Upgrading to Server 2008 on Dell Precision 670 #2
To start out, thanks to Don Awalt who a reply to my original post and relayed that Dell posted the Adaptec CERC 1.5/6ch drivers for Server 2008. I really appreciate that—the drivers worked like a charm (note: they also worked with Vista).
With a fully functioning hard drive, I decided to give Server 2008 another shot.
The drivers, as I said worked well, however, my Dell monitor’s SD card reader/etc. really confused the drive manager. It would detect the drives, but they ended up being W: and below. Unplugging the monitor’s USB cable fixed this, but caused some logistic fun as my keyboard and mouse were plugged into the monitor. ;)
After the system installed, things simply worked.
Out of the box, I needed two drivers:
SoundMax on-board sound drivers
NVidia Quadra 4400 video drivers
My first shot was at the Windows Server 2003 x64 drivers; however, the installation crashed out. To work around that issue, simply installing the drivers (Server Manager > Configuration > Device Manager > expand out the Sound Card > Update Drivers..) from the disk worked just fine. The Setup added in a sound console I never used, so no real loss there.
NVidia Quadra 4400
Out of the box, the standard VGA driver is tragic to try to use, so high quality video drivers were a must. The Quadra 4400 is on the list of approved Server 2008 and Vista hardware. The NVidia site, unfortunately, doesn’t list Server 2008 (a quick email to customer service informed me that the Vista drivers were compatible).
The official WHQL 169.39 release for Vista x64 installed without any issues—until I kicked my second monitor on. For some strange reason, the second monitor dragged performance to the point I could get coffee while the screen refreshed. I backed up to the prior ForceWare (162.65) and had the same problem. Note, this was without Glass/Aero activated. :( If I turned the second monitor off (in the display properties), performance kicked back up again. *boggle*
While I could live a bit without my second monitor, I wanted to see what ran and what didn’t under Server 2008.
BlogJet – BlogJet, unfortunately, crashes out with an unhandled win32 exception. I tried a bit of tracing and didn’t get anywhere. Finally, I posted up to the CodingRobots forums, but no response yet. If I didn’t PAY for BlogJet, I may not care so much, but I use it daily and really (REALLY) like it.
Windows Live Writer – Heh, in the mean time, I figured I’d try WLW again since it is out of beta. That didn’t work. In fact, that didn’t even install.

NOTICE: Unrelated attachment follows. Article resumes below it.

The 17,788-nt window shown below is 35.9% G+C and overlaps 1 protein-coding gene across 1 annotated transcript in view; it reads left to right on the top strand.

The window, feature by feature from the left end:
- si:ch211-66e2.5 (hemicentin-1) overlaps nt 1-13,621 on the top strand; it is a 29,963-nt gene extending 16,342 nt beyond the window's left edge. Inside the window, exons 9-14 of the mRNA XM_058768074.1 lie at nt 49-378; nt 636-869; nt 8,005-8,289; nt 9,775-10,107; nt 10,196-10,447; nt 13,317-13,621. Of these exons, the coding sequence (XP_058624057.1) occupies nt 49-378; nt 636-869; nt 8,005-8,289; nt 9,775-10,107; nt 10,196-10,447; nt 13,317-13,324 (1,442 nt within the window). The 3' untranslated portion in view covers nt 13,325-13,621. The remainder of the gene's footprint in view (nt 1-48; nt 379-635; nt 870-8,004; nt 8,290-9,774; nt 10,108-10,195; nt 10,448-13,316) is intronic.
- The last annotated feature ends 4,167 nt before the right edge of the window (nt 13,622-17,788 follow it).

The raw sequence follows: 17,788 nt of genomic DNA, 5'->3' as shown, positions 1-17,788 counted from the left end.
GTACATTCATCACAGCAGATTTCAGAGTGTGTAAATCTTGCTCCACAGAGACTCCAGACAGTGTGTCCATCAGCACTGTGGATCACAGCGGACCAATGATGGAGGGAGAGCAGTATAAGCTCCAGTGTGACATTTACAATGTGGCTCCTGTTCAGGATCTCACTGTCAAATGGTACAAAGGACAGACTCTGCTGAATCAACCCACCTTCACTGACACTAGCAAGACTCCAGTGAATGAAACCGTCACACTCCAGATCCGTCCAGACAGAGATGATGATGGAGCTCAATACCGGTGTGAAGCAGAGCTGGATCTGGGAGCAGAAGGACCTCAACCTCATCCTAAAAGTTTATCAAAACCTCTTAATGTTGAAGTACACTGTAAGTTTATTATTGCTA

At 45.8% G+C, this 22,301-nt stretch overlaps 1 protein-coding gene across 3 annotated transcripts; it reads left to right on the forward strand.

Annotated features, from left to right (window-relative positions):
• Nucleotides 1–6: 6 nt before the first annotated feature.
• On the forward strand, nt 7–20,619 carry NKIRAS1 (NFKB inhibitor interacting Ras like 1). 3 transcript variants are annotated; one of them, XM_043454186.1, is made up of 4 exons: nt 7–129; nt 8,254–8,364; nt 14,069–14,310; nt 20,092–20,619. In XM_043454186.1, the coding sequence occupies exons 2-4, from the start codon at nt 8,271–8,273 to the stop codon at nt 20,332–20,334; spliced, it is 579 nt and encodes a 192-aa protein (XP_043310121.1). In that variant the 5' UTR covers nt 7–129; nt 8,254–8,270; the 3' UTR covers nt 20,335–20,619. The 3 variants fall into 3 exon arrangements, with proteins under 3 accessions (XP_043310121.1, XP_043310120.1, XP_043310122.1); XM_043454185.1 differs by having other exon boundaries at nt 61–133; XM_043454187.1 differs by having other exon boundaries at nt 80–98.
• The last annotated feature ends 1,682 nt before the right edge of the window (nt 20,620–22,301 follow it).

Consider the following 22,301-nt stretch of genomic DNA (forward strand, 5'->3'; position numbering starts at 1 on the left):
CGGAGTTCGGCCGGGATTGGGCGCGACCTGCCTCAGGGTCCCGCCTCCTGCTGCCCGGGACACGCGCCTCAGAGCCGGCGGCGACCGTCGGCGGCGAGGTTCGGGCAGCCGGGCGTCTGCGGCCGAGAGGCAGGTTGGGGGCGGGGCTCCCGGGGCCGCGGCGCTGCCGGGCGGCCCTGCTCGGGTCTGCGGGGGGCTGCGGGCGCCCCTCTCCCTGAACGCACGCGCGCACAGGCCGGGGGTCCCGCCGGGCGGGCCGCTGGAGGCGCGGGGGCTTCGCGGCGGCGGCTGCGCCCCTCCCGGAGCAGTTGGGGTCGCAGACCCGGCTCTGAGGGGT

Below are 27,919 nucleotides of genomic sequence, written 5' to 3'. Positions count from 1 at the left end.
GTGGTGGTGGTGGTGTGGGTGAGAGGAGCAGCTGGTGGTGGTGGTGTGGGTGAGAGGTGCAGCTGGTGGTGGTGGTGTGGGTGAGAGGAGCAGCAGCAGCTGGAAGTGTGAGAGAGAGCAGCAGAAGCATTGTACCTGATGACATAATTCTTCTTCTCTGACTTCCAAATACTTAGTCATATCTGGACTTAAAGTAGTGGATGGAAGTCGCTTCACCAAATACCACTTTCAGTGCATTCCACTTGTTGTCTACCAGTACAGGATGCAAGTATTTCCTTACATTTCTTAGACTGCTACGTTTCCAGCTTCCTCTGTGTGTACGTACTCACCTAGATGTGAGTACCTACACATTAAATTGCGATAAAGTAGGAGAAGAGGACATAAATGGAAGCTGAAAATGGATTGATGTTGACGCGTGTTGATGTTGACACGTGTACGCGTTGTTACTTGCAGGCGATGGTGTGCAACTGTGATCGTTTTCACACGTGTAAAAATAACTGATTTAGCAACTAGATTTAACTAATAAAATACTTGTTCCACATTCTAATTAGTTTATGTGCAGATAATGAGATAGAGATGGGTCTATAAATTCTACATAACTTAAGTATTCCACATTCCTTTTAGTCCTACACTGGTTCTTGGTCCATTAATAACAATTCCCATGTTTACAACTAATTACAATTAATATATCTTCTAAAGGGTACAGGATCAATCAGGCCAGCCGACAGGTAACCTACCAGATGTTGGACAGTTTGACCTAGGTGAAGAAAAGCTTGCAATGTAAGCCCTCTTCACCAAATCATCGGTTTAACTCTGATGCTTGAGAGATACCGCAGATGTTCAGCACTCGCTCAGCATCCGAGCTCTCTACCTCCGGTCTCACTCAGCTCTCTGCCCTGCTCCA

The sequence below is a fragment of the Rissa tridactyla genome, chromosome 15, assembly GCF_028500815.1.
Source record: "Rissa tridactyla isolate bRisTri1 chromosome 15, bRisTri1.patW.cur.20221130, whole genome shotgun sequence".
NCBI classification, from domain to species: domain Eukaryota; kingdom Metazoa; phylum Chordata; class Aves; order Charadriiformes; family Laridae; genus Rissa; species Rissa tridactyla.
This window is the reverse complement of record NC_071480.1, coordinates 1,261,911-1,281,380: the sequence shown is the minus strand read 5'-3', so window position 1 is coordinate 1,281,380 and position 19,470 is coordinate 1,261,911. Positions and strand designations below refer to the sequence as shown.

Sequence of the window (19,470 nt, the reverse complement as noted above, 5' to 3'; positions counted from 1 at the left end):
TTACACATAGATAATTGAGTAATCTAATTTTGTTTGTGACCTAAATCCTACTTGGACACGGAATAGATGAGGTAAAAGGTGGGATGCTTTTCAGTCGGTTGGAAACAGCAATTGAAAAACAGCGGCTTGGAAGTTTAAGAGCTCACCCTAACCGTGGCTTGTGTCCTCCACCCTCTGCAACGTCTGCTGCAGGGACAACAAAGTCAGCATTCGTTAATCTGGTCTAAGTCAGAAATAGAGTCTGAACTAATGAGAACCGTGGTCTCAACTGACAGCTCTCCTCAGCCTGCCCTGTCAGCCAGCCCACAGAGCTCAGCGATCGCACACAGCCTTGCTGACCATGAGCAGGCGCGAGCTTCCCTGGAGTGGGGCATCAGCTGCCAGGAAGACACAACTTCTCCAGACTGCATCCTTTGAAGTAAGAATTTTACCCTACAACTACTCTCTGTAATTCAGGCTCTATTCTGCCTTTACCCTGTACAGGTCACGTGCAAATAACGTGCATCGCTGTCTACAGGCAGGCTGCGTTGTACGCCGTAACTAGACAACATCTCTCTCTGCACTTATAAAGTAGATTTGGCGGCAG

Apparently, I couldn’t even use WLW on XP (since I use x64). Bummer.
Omea Reader – My primary newsreader worked just fine after I did a bit of hacking similar to how Vista works. I expected this.
Visual Studio 2008 Team Suite – Installed like a champ (as expected).
TortoiseSVN 188.8.131.5237 x64 – Installed just fine and worked very well.
Oracle Client 11g x64– The Oracle client didn’t have a clue what I was trying to do, unfortunately. I tried the 11g R1 (184.108.40.206.0) release for x64 Windows, but the installer kept crashing out. Ugh. I have a 32–bit VM that I use for Oracle work at the moment—it looks like I’ll be keeping it around.
Overall, the system responded “ok”.
While I realize the system specs may not be the best, the 670 dragged quite a bit more than it did with Server 2003 R2 Standard. Simply navigating around between windows took a bit more time (due to the sluggish video performance), Visual Studio starts quite well, but maybe it needs more than 4GB of memory as having a large web project really brings it to its knees.
I didn’t install everything, but what really got me was Microsoft Outlook’s performance. I have numerous Personal Data Stores that I store mail in (from the dawn of time) and the simple act of loading those data stores set the CPU ablaze. I assume it is a glitch, but it makes it unusable to keep Outlook all the time. The Oracle issue was another real annoying snafu as I use the Oracle Client libraries for SQLPlus and Oracle Developer.
At this time, for me, perhaps Server 2008 is a bit TOO bleeding edge with such touchy Dell hardware and the few software vendors that haven’t kept to the knife’s edge. In a few months, the landscape should be more intune with 2008 and the transition be a bit better.
The saving grace is that after each failure, I can simply reghost my machine back to Server 2003 R2 and all of my applications (since I don’t keep anything on my workstation). Heh.